My Christmas Reading Wishlist

I like reading about food almost as much as I enjoy eating food. Food is more than a mere necessity for living, but a lifestyle in itself. I fervently believe that, even more than religion, food and drink has been the backbone of any culture and civilization, and I challenge anyone to disprove this. That said, I now present my Christmas wishlist of books about food, drink, eating, and everything else surrounding it. I’ve categorized these as follows: (1) Beer Culture and Appreciation, (2) Food and History, (3) “Celebrity” Food Lit, and (4)  Omnivore Apologists. With the exception of the first two, all the books are available here in the Philippines. Hopefully I can gift myself one or two of these over the holidays, then read and write about them.

On Beer Culture and Appreciation:
Just as there is more to beer than watery yellow lagers, there is more to beer culture and appreciation than shotgunning, beer bongs and beer pong. Here are some books that I find interesting and would definitely want to get my hands on someday:

The Oxford Companion to Beer by Garrett Oliver
The definitive guide to beer by Brooklyn Brewery’s own brewmaster, and one of the most prominent authorities on beer alive. Obviously, Michael Jackson is in the same stratosphere, but he has already passed away. If you think I’m referring to the King of Pop, please leave this page immediately. While I’m at it, I would also complete the Oxford Companion trifecta of Beer, Food and Wine
The Brewmaster’s Table by Garrett Oliver
Again, a definitive guide by Garrett Oliver. This one predated the Oxford Companion by a few years, and discusses the basics of pairing beer and food. There are those who regale beer as being even better than wine when it comes to pairing because of the former’s versatility. I’m just getting into learning how to pair beer and food, and this tome would be quite instructive in that regard.
The Naked Pint by Christina Perozzi and Hallie BeauneA look at the American craft beer industry, beer culture and everything else there is from the point of view of two women craft beer brewers and drinkers. Beer has long been regarded as solely a man’s drink, and I think what these two knowledgeable women have to say would be a very interesting and original take.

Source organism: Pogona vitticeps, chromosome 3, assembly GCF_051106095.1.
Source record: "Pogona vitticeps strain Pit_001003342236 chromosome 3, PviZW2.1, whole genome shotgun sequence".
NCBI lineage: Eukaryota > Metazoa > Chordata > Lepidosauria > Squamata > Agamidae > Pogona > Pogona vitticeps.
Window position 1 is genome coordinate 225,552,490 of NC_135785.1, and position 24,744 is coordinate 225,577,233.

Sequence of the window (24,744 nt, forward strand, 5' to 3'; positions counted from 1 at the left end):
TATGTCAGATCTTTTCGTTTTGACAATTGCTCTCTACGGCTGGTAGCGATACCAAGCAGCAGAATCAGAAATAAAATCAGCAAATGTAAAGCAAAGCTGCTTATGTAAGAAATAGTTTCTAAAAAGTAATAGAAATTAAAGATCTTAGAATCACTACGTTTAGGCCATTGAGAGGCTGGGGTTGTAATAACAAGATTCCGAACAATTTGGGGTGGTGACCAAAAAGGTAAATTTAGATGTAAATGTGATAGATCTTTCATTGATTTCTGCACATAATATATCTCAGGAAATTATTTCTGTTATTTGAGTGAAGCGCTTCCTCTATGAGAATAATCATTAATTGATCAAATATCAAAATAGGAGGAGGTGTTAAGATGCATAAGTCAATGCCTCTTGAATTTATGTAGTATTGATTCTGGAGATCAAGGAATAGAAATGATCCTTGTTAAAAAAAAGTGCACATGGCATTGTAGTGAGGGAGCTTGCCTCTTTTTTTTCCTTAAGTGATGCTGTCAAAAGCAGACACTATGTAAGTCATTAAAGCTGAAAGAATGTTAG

Brewed Awakening by Joshua M. Bernstein
This is more of a history of the craft beer revolution in the States. The back cover has rave reviews from craft brewing celebrities like Greg Koch of Stone and Sam Calagione of Dogfish Head. Of course, the book is essentially about them, so I’m sure they would recommend it.Food and History:
Food shapes history. No questions about it. I’ve always wanted to read those books which discuss that connection, and here are a couple:
Salt: A World History by Mark Kurlansky
Man does not live on bread alone. A little bit of salt goes a long way. It preserves, it gives flavor, it brings out flavor, it draws out liquid. Salt plays a lot of roles with regard to food, and has done so for centuries. I’d definitely want to read up on this.
A History of the World in 6 Glasses by Tom Standage
Again, man does not live on bread alone. A bit of drink to wash the food down is always appreciated, and has been since time immemorial.“Celebrity” Food Lit:
Yes, some people just write about food for a living, get paid, and get famous. Theirs is the life I envy the most.
It Must’ve Been Something I Ate by  Jeffrey Steingarten
He is probably the most knowledgeable man who ever lived when it comes to food. Former lawyer, Vogue magazine columnist and now Iron Chef Guest Judge Jeffrey Steingarten has traveled the world, eating, drinking, and writing. Not a bad career path, if you ask me. And I just love his witty prose.
Medium Raw by Anthony Bourdain
The culinary bad boy. Kitchen Confidential was a fun look into the restaurant industry. And I like how both brash and humble Anthony Bourdain is. His TV shows can get boring sometimes, but his writing is hardly ever dull. He is the primary example of a celebrity chef, and the best part is, he realizes and acknowledges it, and most probably hates himself a little for it, if not a lot.
The Art of Eating by MFK Fisher
She should be considered a classic author, and one of the first real celebrated food writers. I haven’t read any of her work, and if I have to start, I might as well go with this, which is probably her magnum opus.

Omnivore Apologists:
Going back to Anthony Bourdain, he once said that vegetarianism is a first-world luxury. I believe in eating healthy (but don’t always practice this), and I believe that animals also have rights. I also believe however, that omnivorism is naturally-occuring in humans (contrary to what one of my professors believes). The middle ground, I believe is to respect the animals that provide food. Treat them well, and make use of every part of it. That’s how food was traditionally prepared anyway.
Eating Animals by Jonathan Safran Foer
I haven’t read Everything is Illuminated, nor have I seen the film. But with a title like this, I just have to go for it. It’s non-fiction though, and not really a novel.
In Defense of Food by Michael Pollan
I’ve been reading The Omnivore’s Dilemma and it is just a fascinating, well researched piece of work. I can’t wait to read what else Michael Pollan has to say.

Fergus Henderson: Beyond Nose to Tail

Respect your food by eating every possible part of the animal that provided it. This is the only cookbook in this list, but it is much more than that, as it is also a commentary on the nose-to-tail or whole-hog movement in fine dining which British chef Fergus Henderson himself is perhaps the primary proponent of.

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